This post was started in the final days of living in China, but in the midst of all the leaving and packing and thinking on other things, I forgot all about it. And I’m glad I did.
Reading it now, in my very American classroom on a dark and chilly Tuesday morning, has challenged my head and heart and daily life, because, months later, the words seem forced and empty. Fake even. I know they’re not, but since being back, what I’m discovering is that, several months ago, they were much easier to write than they are to live.
: Original Post :
“Have a good day!”
The coffee is passed between us and I rush out the door and back to work.
My “teaching” day is over. Now all that is left is a few hours of quiet lesson planning and a hot cup of mediocre coffee.
But I can’t get that small interaction out of my head.
“Have a good day!”
They’re so simple, so basic, and absolutely so common, but in that simple moment, they broke through barriers, travelled over thousands of miles of differences, and connected two strangers, a short petite Chinese woman and a six-foot four American.
“Have a good day!”
Spoken kindly, that small interaction brought a strange welcoming to my heart.
In a land where very little reminds me of “home,” where ordering large bottles of water requires assistance from someone who knows how to speak numbers one, six, and nine in mandarin, this small interaction allowed me to feel a small notion of acceptance, of not feeling so much like an outsider, and that I just might make it.
“Have a nice day!’ the lady behind the counter said with an accent that runs all the words together, putting the wrong emphAses on the wrong syllAble.
“Zài jiàn!” I responded without confidence and probably using all the wrong tones, but she smiled anyway and went back to work. So did I.
“Have a good day!”
I crossed the street with my coffee in hand and a new spark of hope in my heart. No matter how many miles we are away from home, no matter how different life, the food, the language is, one thing will remain the same. People surround us, and if nothing else, that is enough to make anyone feel at least a small sense of Home.
I wrote that story within my first few months of living in China, and in a few short days, I’ll be on a plane back to America, with friends and memories of a land I may never see again, and I can only wonder what now? What does my time in China mean for the future? What truths can I hold fast to, in the coming days and months and years?
Because, what I loved most about the above short story is the excitement of a new adventure, the wonder of a new land. It’s something I want tuck deep into my suitcase and carry across the deep and endless ocean. I want to be a Forever Foreigner.
: A Forever Foreigner :
A Forever Foreigner is someone who, no matter where they live, is endlessly curious, even when the land and the people are no longer knew. Even when they begin to call the place they live, “home.”
After living and working in China for two years, we were ready for the mountains of Montana, big blue skies, American beef, and family. We were ready for our six-week summer break. What we got though, was a bit different. When we arrived, when we talked with friends and drove through towns, we realized we were suddenly visitors, outsiders, and no longer locals – life had moved on without us, and we had grown and changed without them. Suddenly, we didn’t understand, fully, our home, and home didn’t understand us, and it was the strangest of feelings.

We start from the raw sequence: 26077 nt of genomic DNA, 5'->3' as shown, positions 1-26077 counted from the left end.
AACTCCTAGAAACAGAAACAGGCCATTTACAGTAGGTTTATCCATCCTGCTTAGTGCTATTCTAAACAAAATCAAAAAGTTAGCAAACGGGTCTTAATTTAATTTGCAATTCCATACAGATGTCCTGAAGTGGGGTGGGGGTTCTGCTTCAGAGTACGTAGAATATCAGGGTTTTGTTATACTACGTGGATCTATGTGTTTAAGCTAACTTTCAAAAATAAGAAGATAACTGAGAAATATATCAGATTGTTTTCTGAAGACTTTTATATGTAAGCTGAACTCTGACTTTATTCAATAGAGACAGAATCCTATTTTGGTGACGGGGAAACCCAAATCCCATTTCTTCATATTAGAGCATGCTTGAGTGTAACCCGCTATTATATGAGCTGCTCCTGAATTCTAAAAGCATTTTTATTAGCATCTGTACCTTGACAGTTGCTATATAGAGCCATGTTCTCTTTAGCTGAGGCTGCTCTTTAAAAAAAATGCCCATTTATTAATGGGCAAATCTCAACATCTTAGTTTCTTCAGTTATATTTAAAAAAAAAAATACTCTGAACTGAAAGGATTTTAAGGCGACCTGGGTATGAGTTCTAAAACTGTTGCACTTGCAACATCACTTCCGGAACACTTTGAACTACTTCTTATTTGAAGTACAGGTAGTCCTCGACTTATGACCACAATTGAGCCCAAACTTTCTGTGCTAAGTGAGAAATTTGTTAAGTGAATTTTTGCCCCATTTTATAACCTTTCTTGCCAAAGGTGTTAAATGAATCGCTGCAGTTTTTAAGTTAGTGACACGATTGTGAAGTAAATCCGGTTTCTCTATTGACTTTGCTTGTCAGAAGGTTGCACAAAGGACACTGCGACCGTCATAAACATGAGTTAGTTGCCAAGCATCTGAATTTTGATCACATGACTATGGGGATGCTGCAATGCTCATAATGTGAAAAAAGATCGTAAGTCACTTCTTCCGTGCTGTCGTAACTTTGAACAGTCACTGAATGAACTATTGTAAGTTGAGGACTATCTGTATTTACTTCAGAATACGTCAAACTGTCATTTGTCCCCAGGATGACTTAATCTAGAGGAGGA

Then our six weeks ended and we came back to China. On one of our first outings to restock the fridge and cupboards, Josey (my wife) said, “It feels good to be back. It feels like home.”
And it was.
The guards to our complex waved us in with smiles, the local shop lady laughed and ran their fingers through our girls’ blonde curls, and we walked the streets with confidence and familiarity. We were no longer in awe of the carts full of vegetables and piles of cardboard boxes. The street dancers were normal and the street food familiar– they were part of our daily routine. We navigated the busy and crowded streets with ease, on our way to our favorite market. We engaged in simple conversations with strangers. China was no longer a foreign land. It was home – at least it felt like it was.
Then, a little girl with straight black hair and big beautiful eyes pointed and yelled, “Weiguaren!” Foreigner. Because we were.. Even though it felt like home, we were foreigners, we are guests.
At first, this yelled proclamation was frustrating, because I wanted that little girl to know I wasn’t a tourist, I lived there – China was my home! Now, though, I’m beginning to wonder if being labeled a foreigner is okay, great even, because a foreigner lives with excitement, with anticipation, and with the passion to explore new lands, new people, and new ideas.
In order to survive, foreigners must ask a lot of questions because they own very few answers. And I like that, because it’s humbling, and because often, the answers received are not what we expected. And so we learn.
Forever Foreigners want to be curious. Always. No matter where they live. They love simple stories, battle the mundane, and they love displaying their collected knick-knacks on shelves and walls for others to see and ask, “What’s the story behind that?”
: Knick Knacks, not Ikea :
Our first few weeks in China were hard because, like many new foreigners have experienced, our house was empty, and loud. The only furniture we had were the basics provided by our company– beds, dressers, a dining table, and a couch and loveseat complete with a few tables, but the walls were bare. So were the shelves and tables. So were the cabinets and cupboards. And so, like many foreigners before us, we went to Ikea, and for good reason. In one location, over the span of a few months, we were able to acquire pots and pans, rugs, a stand for our TV, lamps, towels, drill bits and screws, picture frames, a few plants, silverware, towels, school supplies, and several pillows of various sizes. Then suddenly, our house was full. And it was great.